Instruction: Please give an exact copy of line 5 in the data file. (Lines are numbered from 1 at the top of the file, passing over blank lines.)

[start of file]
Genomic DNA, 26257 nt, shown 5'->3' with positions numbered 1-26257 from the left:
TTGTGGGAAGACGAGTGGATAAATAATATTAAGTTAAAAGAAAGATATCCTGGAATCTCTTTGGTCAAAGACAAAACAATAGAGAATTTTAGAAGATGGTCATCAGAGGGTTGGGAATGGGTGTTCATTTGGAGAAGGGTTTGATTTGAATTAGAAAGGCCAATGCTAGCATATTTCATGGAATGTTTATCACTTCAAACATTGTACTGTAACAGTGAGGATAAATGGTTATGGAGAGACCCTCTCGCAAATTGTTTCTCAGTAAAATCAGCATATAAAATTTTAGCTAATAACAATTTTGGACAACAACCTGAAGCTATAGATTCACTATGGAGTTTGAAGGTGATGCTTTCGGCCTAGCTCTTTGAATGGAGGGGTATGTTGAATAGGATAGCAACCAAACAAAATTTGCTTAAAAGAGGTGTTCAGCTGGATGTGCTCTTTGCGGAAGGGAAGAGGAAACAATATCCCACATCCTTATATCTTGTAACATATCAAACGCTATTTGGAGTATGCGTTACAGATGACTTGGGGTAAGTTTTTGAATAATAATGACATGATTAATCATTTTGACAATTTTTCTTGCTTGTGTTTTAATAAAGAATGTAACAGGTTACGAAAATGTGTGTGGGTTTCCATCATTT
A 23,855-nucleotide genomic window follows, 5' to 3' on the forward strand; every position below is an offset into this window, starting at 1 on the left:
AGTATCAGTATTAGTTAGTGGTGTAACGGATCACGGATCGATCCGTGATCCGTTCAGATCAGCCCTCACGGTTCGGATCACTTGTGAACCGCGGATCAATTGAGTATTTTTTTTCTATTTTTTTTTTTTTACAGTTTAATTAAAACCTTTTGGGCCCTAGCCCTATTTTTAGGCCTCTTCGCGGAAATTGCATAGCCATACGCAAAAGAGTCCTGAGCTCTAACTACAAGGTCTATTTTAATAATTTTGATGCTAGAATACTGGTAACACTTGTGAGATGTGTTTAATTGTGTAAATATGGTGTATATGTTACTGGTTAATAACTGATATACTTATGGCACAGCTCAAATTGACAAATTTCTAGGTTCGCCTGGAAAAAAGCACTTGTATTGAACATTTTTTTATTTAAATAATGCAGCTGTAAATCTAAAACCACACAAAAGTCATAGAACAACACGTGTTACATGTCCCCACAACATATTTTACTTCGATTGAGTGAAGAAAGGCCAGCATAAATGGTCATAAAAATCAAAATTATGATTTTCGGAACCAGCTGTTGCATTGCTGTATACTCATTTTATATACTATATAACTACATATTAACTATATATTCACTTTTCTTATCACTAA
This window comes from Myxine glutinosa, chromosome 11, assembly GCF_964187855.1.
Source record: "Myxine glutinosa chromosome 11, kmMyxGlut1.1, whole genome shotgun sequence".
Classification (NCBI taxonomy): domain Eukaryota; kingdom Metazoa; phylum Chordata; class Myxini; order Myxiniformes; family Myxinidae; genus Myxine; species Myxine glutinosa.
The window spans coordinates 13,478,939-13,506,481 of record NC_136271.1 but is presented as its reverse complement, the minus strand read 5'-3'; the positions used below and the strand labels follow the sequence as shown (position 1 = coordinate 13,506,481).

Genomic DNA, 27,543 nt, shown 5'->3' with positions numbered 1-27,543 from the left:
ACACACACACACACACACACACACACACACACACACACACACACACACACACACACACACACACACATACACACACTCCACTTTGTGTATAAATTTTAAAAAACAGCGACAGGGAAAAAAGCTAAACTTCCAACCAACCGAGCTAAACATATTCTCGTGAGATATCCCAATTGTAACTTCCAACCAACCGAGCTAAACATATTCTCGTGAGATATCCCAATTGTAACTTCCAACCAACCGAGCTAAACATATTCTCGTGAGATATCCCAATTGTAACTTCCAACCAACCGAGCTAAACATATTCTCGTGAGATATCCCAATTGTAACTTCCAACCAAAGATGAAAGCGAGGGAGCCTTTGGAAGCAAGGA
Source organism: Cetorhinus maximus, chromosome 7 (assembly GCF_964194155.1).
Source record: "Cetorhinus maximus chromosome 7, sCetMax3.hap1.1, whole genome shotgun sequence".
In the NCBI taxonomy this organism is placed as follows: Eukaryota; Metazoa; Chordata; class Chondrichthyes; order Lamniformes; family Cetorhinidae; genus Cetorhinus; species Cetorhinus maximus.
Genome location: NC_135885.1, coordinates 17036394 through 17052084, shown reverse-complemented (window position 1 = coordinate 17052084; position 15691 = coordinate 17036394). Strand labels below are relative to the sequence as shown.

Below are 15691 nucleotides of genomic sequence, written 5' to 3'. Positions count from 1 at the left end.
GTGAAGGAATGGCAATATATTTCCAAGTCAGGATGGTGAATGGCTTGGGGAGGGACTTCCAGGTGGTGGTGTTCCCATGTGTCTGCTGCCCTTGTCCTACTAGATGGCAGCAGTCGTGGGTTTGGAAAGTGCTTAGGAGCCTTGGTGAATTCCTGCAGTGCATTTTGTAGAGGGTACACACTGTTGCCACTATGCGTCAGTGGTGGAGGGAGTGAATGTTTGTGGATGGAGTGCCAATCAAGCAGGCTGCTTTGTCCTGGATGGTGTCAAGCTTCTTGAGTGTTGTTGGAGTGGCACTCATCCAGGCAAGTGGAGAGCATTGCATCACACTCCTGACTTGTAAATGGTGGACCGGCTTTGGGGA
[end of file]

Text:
This window comes from Myxine glutinosa, chromosome 11, assembly GCF_964187855.1.